Origin and evolution of assortative mating in actively speciating mole rats

Avigdor Beiles, Giora Heth, Eviatar Nevo

Research output: Contribution to journalArticlepeer-review


The origin and evolution of positive assortative mating in the actively speciating subterranean mole rats of the Spalax ehrenbergi superspecies in Israel, may be deciphered by comparing female mate preference in the laboratory between ancestral and derivative species. Estrous females of the recent derivative of speciation (chromosomal species 2n = 60) showed trimodal mate preference distribution significantly differing from a normal curve. Females consisted of three phenotypes, comprising negative, low positive, and high positive preference for homospecific males. By contrast, mate preference in encounters of ancestral species (2n = 52, 54, and 58) showed a prevalence of a positive homospecific mate preference. It is suggested that the three modal distribution is explicable even on the basis of one major gene with three genotypes. The evolution of ethological reproductive isolation proceeded presumably from a high polymorphism in the most recent derivative of speciation towards increasing monomorphism of positive assortative mating among ancestral species. If an assortative mating locus combines with sexual selection of the frequent male adapted optimally to the local environment, then speciation and adaptation will be tightly linked in the evolution of mole rats.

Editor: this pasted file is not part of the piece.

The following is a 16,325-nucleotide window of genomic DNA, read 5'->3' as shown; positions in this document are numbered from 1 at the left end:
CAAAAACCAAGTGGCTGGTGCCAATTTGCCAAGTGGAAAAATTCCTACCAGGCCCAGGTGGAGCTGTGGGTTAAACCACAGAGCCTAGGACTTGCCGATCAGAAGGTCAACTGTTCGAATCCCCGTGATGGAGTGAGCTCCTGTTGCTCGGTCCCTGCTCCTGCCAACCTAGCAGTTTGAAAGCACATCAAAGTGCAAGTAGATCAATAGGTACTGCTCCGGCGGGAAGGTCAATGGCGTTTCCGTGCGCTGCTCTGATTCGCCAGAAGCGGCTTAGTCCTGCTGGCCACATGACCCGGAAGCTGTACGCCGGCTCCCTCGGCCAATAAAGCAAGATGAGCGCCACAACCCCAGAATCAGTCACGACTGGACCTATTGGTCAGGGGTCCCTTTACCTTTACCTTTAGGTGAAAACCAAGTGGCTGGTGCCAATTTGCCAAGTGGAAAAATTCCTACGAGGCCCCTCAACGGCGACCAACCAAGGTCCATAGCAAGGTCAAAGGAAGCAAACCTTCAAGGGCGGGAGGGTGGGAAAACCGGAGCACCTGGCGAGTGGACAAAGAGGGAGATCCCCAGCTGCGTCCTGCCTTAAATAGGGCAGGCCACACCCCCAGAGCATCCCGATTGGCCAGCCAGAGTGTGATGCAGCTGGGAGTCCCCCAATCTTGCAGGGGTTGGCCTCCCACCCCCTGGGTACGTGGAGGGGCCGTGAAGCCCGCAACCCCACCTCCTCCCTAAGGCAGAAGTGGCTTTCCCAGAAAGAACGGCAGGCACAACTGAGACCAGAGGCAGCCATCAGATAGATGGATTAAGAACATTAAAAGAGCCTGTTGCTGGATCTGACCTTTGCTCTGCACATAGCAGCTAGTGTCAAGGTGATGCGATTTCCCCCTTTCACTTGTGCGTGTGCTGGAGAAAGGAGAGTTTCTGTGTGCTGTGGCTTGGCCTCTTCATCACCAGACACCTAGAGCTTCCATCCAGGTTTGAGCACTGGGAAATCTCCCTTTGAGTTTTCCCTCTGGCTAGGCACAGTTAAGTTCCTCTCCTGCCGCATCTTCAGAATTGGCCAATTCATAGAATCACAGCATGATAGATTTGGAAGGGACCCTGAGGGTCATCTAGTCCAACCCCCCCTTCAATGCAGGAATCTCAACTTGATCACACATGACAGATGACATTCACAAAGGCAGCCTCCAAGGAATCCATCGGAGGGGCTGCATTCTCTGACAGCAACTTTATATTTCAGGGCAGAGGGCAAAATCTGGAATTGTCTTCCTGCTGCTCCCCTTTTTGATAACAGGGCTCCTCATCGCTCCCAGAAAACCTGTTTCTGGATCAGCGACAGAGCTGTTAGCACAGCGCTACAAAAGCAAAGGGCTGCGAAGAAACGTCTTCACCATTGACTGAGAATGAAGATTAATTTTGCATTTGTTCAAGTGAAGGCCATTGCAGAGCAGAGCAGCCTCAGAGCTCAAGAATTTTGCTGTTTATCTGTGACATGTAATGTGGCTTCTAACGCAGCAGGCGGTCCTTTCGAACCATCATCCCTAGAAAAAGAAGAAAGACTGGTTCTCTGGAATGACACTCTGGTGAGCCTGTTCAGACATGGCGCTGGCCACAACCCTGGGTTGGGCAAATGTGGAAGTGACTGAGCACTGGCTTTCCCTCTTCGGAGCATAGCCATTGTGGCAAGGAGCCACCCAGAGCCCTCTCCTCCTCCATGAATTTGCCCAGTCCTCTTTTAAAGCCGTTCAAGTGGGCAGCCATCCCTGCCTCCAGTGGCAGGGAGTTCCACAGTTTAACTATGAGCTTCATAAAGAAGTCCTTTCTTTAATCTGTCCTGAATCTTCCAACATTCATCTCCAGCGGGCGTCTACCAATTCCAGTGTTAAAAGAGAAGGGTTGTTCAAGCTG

Original languageEnglish
Pages (from-to)265-270
Number of pages6
JournalTheoretical Population Biology
Issue number2
StatePublished - Oct 1984

Bibliographical note

Funding Information:
This researchw as supportedb y grants from the United States-Israel Binational Science Foundation (BSF) Jerusalem, Israel. We thank M. Avrahami and S. Simson for field assistance;E . Golenbergf or commentingo n the manuscript;a nd Ayala Cohen for statistical advice.

ASJC Scopus subject areas

  • Ecology, Evolution, Behavior and Systematics


Dive into the research topics of 'Origin and evolution of assortative mating in actively speciating mole rats'. Together they form a unique fingerprint.

Cite this